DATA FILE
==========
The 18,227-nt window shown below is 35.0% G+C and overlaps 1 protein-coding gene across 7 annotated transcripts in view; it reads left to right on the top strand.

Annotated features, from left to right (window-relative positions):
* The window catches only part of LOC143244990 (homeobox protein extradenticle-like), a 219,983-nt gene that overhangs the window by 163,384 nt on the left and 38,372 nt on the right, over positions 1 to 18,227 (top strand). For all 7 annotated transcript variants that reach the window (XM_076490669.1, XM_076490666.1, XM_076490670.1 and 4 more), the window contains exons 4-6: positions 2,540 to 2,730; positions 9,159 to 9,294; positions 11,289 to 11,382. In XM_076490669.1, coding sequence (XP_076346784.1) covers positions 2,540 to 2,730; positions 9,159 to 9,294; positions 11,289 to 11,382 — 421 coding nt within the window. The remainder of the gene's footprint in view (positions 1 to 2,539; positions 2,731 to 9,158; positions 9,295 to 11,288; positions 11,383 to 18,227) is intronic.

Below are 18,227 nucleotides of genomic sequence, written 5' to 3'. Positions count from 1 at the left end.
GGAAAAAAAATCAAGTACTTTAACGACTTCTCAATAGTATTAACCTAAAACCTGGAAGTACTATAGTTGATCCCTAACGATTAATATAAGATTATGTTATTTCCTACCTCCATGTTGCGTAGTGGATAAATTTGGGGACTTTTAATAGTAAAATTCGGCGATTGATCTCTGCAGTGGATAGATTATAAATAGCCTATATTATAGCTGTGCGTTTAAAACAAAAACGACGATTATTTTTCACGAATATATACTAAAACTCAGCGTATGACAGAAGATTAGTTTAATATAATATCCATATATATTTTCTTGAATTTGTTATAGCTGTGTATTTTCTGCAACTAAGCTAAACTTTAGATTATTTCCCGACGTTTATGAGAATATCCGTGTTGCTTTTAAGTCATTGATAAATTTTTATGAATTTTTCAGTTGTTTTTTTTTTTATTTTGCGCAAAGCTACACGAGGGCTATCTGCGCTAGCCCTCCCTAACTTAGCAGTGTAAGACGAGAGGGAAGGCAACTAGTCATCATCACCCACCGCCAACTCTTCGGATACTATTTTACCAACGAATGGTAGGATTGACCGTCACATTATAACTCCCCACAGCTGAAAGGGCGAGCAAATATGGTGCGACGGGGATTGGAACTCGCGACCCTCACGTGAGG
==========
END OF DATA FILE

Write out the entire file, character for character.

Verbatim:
The 18,227-nt window shown below is 35.0% G+C and overlaps 1 protein-coding gene across 7 annotated transcripts in view; it reads left to right on the top strand.

Annotated features, from left to right (window-relative positions):
* The window catches only part of LOC143244990 (homeobox protein extradenticle-like), a 219,983-nt gene that overhangs the window by 163,384 nt on the left and 38,372 nt on the right, over positions 1 to 18,227 (top strand). For all 7 annotated transcript variants that reach the window (XM_076490669.1, XM_076490666.1, XM_076490670.1 and 4 more), the window contains exons 4-6: positions 2,540 to 2,730; positions 9,159 to 9,294; positions 11,289 to 11,382. In XM_076490669.1, coding sequence (XP_076346784.1) covers positions 2,540 to 2,730; positions 9,159 to 9,294; positions 11,289 to 11,382 — 421 coding nt within the window. The remainder of the gene's footprint in view (positions 1 to 2,539; positions 2,731 to 9,158; positions 9,295 to 11,288; positions 11,383 to 18,227) is intronic.

Below are 18,227 nucleotides of genomic sequence, written 5' to 3'. Positions count from 1 at the left end.
GGAAAAAAAATCAAGTACTTTAACGACTTCTCAATAGTATTAACCTAAAACCTGGAAGTACTATAGTTGATCCCTAACGATTAATATAAGATTATGTTATTTCCTACCTCCATGTTGCGTAGTGGATAAATTTGGGGACTTTTAATAGTAAAATTCGGCGATTGATCTCTGCAGTGGATAGATTATAAATAGCCTATATTATAGCTGTGCGTTTAAAACAAAAACGACGATTATTTTTCACGAATATATACTAAAACTCAGCGTATGACAGAAGATTAGTTTAATATAATATCCATATATATTTTCTTGAATTTGTTATAGCTGTGTATTTTCTGCAACTAAGCTAAACTTTAGATTATTTCCCGACGTTTATGAGAATATCCGTGTTGCTTTTAAGTCATTGATAAATTTTTATGAATTTTTCAGTTGTTTTTTTTTTTATTTTGCGCAAAGCTACACGAGGGCTATCTGCGCTAGCCCTCCCTAACTTAGCAGTGTAAGACGAGAGGGAAGGCAACTAGTCATCATCACCCACCGCCAACTCTTCGGATACTATTTTACCAACGAATGGTAGGATTGACCGTCACATTATAACTCCCCACAGCTGAAAGGGCGAGCAAATATGGTGCGACGGGGATTGGAACTCGCGACCCTCACGTGAGG